And it's an impressive community-directed thing. An unused city-owned longtime eyesore (too bad government never cries "blight!" and somehow relieves itself of its "own" property, handing it off to private interests, eh?) begins the process -- more a ground-covering than a ground-breaking -- of being transformed into a functional center of Manchester, NH, neighborhood activity -- a dog park, the city's first -- all through voluntary funds and effort, on this otherwise dreary (snow spitting between the rain and sleet -- no traditional New England Easter blizzard, thankfully, but the ground was white when I got home) Saturday, 4/23/2011. (Pushing the envelope of electronic prudence rather too hard resulted in some, um, technical difficulties, and thus this substantially delayed posting -- oh, the sacrifices we make for activism, eh? -- up-side: hey, I'm gettin' a new camera...)

Now if we could only convince the city to divest itself of property it has no business "owning" in the first place ("the city" is a fictional entity, of course: it owns nothing, it produces nothing -- you own it, whether you like it or not. But then they'll threaten you with trespassing! On your property! Does that seem right to you...?). And how did this government-controlled property even arguably benefit the taxpayers before people finally managed to overcome government opposition to these improvements?

Sell off publicly-owned real property, thus immediately generating cash the government claims it needs, and return it to the tax rolls, thus increasing the property tax base (and concomitantly decreasing the rate -- if you keep an eye on 'em, that is), and letting the (invested) market -- not uninvested bureaucrats, with no personal skin in the game, just other people's money -- decide its most sustainably productive use. In the mean time, do the best you can to minimize the harm government intentionally and methodically does to civilization.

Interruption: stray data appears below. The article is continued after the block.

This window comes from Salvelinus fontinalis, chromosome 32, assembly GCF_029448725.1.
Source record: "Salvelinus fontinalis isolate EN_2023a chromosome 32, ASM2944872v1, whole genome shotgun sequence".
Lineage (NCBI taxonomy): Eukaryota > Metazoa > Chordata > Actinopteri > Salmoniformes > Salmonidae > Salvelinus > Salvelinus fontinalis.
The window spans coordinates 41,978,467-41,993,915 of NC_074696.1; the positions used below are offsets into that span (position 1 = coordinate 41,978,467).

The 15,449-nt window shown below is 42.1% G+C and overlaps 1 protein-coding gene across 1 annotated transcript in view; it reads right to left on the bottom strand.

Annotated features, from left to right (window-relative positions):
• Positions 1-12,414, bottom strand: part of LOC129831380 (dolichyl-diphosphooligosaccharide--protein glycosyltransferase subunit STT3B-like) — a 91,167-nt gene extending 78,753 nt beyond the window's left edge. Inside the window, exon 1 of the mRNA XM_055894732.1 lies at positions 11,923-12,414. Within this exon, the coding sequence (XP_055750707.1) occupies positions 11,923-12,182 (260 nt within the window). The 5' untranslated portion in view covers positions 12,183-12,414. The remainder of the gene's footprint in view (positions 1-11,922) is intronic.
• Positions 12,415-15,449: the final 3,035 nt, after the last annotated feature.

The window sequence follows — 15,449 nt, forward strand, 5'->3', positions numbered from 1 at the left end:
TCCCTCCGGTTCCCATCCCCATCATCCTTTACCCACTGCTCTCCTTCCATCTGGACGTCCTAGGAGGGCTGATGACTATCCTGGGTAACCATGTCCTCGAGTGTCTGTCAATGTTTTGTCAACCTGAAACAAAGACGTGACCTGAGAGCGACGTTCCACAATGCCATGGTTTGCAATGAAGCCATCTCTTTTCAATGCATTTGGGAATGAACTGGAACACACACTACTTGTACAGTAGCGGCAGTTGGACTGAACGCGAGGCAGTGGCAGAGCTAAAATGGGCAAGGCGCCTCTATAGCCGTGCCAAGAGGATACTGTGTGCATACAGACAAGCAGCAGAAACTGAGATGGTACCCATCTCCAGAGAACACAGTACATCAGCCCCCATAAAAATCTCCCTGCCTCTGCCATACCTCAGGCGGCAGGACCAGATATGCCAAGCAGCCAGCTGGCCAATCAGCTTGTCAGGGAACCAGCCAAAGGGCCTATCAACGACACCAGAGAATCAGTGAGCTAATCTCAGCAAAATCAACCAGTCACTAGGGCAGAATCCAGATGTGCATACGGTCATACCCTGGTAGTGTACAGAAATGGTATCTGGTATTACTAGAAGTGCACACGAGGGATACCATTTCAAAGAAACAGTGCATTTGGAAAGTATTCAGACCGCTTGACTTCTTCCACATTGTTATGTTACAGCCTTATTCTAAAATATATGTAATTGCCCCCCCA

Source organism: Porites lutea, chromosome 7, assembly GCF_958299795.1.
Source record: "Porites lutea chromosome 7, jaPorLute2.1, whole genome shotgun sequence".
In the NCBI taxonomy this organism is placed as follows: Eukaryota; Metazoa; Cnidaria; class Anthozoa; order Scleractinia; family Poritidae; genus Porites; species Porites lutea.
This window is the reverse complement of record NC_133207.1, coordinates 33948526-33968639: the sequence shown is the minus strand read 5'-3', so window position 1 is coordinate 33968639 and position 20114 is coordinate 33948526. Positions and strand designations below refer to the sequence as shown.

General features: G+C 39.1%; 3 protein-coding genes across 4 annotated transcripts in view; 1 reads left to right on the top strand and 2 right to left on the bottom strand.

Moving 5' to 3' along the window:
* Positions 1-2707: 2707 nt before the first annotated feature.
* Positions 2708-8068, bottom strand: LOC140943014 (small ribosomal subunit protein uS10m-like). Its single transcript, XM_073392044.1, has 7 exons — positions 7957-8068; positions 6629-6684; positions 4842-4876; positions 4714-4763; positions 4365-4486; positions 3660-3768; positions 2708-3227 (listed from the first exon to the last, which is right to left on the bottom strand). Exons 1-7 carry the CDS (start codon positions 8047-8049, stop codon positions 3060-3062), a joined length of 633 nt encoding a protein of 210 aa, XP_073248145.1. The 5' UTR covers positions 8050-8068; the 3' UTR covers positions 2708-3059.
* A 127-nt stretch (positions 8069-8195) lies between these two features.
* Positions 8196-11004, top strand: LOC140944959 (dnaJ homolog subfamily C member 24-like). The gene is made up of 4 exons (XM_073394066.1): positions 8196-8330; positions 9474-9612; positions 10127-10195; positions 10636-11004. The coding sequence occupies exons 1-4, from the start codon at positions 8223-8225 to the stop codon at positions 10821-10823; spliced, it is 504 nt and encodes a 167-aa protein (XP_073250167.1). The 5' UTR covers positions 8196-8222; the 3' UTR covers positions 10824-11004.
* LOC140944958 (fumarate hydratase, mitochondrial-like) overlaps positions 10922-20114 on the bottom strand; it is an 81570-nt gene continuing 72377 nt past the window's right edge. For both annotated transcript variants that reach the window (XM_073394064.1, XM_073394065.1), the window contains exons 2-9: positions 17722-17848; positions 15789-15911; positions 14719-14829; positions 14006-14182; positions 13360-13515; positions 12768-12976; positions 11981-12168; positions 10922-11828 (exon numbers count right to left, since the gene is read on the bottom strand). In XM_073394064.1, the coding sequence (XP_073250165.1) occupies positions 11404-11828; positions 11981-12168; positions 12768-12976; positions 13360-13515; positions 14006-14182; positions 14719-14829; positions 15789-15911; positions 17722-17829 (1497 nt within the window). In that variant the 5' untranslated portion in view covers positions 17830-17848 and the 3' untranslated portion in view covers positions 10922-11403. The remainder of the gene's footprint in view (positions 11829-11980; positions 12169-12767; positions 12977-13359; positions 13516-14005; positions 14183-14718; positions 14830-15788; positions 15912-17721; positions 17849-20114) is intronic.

So kudos to tenacious Manchester (now) state Representatives Tammy Simmons and Phil Greazzo for finally bringing their vision to fruition. For providing an example of what people can accomplish voluntarily to improve their own lives despite their government's best efforts to thwart them. May your dogs always be content. See some earlier debate on libertarian perspectives on this project here.

Wednesday, April 27, 2011

Redress of Grievance with Weare PD

Well, an honest attempt, anyway. Unfortunately, honor ain't hardly their strong suit. Here's the text of the event, Weare, NH, 4/27/2011:
After repeated attempts to get in touch with the police chief of Weare, NH, the time has come for action. The police of Weare cannot get away with felony arrests of multiple people for recording said public officials.

Join me in a public protest over the actions of these rogue officers and a police chief who has refused to address these serious issues within his department.

If he decides that he would prefer some sort of press conference or public forum, then the event will be changed. But for now plan to show up with video cameras, signs, and all of your charming personalities. The event has been made on a Wednesday, but can be changed to Saturday if enough people make the request. I figured that if it was on a weekday, the chief may be in his office and would not be able to ignore us any longer.

Again let me reiterate Chief Gregory Begin. I would prefer some sort of press conference or public forum. But if you will not get back in contact with me then there is no other course of action but a public rally against the actions of your department.
Short description: When bullies are challenged, they run away and hide. Sometimes then they taunt from the safety of distance. 'Course, these bullies are paid by the taxpayers. Accountability is comin', fellas. Next up: the Board of Selectmen...

UPDATE: Weare police practices protested

Thursday, April 21, 2011

This Just In: Society, Yet Again, Doesn't Collapse

420.4:20.4/20/2011 at -- and in -- the NH State House. Well, where would you hold it...?

And we get an update from old friends, Jonathan Irish and Stephanie Taylor, on their battles with NH DCYF, et al, over previously kidnapped newborn daughter Cheyenne, reported first here, and most recently here in these chronicles.

Also, separately, the entire '420' anti-prohibition concert, direct from the State House lobby...

Let the Games Begin!

Former NM Governor Gary Johnson announces his candidacy for the 2012 GOP nomination for US President, State House, Concord, NH, 4/21/2011. I am absolutely giddy at the prospect of seeing Johnson and Ron Paul tag-team this cycle's version of Rudy McRomney in the primary debates...

Saturday, April 16, 2011

Friday, April 15, 2011

Power to the People

HB146, 'relative to the right of a jury to judge the application of the law in relationship to the facts in controversy' -- that's jury nullification, a plank of the NH GOP's own platform -- before the NH Senate Judiciary Committee, 4/14/2011.

There's really no question about the existence of the natural and common-law right of jury nullification. Juries find contrary to the government's desires every single day, and need give no accounting of themselves whatsoever. They already do it, and there's nothing that can stop them.